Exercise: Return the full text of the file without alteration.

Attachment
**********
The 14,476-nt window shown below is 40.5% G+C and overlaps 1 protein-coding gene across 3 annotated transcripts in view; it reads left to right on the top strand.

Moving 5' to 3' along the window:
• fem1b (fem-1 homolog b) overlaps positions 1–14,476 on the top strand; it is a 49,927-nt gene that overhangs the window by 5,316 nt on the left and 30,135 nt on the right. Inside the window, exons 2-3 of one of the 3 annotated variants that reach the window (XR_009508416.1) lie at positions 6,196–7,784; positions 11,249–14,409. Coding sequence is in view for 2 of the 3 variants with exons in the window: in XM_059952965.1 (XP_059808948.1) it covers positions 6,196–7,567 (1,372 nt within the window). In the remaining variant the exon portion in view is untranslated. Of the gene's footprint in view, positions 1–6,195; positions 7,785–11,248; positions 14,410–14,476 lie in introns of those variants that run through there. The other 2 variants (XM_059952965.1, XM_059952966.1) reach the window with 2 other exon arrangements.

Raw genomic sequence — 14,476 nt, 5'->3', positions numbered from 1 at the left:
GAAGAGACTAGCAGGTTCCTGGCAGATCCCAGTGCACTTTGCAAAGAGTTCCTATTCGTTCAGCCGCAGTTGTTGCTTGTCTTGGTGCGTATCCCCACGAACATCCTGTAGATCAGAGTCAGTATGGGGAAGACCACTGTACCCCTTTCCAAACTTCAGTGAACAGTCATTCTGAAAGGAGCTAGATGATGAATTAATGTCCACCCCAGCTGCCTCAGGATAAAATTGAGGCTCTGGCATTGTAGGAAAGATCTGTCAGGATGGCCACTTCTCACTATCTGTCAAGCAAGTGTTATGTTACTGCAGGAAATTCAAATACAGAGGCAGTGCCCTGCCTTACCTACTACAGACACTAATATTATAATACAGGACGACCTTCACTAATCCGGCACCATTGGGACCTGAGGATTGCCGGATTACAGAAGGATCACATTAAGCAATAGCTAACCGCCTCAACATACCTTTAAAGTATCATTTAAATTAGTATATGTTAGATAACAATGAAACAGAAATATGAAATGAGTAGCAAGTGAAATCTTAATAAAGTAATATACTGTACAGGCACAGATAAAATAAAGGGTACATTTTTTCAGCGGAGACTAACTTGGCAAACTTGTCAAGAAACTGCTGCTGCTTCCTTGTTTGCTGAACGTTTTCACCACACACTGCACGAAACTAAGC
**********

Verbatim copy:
The 14,476-nt window shown below is 40.5% G+C and overlaps 1 protein-coding gene across 3 annotated transcripts in view; it reads left to right on the top strand.

Moving 5' to 3' along the window:
• fem1b (fem-1 homolog b) overlaps positions 1–14,476 on the top strand; it is a 49,927-nt gene that overhangs the window by 5,316 nt on the left and 30,135 nt on the right. Inside the window, exons 2-3 of one of the 3 annotated variants that reach the window (XR_009508416.1) lie at positions 6,196–7,784; positions 11,249–14,409. Coding sequence is in view for 2 of the 3 variants with exons in the window: in XM_059952965.1 (XP_059808948.1) it covers positions 6,196–7,567 (1,372 nt within the window). In the remaining variant the exon portion in view is untranslated. Of the gene's footprint in view, positions 1–6,195; positions 7,785–11,248; positions 14,410–14,476 lie in introns of those variants that run through there. The other 2 variants (XM_059952965.1, XM_059952966.1) reach the window with 2 other exon arrangements.

Raw genomic sequence — 14,476 nt, 5'->3', positions numbered from 1 at the left:
GAAGAGACTAGCAGGTTCCTGGCAGATCCCAGTGCACTTTGCAAAGAGTTCCTATTCGTTCAGCCGCAGTTGTTGCTTGTCTTGGTGCGTATCCCCACGAACATCCTGTAGATCAGAGTCAGTATGGGGAAGACCACTGTACCCCTTTCCAAACTTCAGTGAACAGTCATTCTGAAAGGAGCTAGATGATGAATTAATGTCCACCCCAGCTGCCTCAGGATAAAATTGAGGCTCTGGCATTGTAGGAAAGATCTGTCAGGATGGCCACTTCTCACTATCTGTCAAGCAAGTGTTATGTTACTGCAGGAAATTCAAATACAGAGGCAGTGCCCTGCCTTACCTACTACAGACACTAATATTATAATACAGGACGACCTTCACTAATCCGGCACCATTGGGACCTGAGGATTGCCGGATTACAGAAGGATCACATTAAGCAATAGCTAACCGCCTCAACATACCTTTAAAGTATCATTTAAATTAGTATATGTTAGATAACAATGAAACAGAAATATGAAATGAGTAGCAAGTGAAATCTTAATAAAGTAATATACTGTACAGGCACAGATAAAATAAAGGGTACATTTTTTCAGCGGAGACTAACTTGGCAAACTTGTCAAGAAACTGCTGCTGCTTCCTTGTTTGCTGAACGTTTTCACCACACACTGCACGAAACTAAGC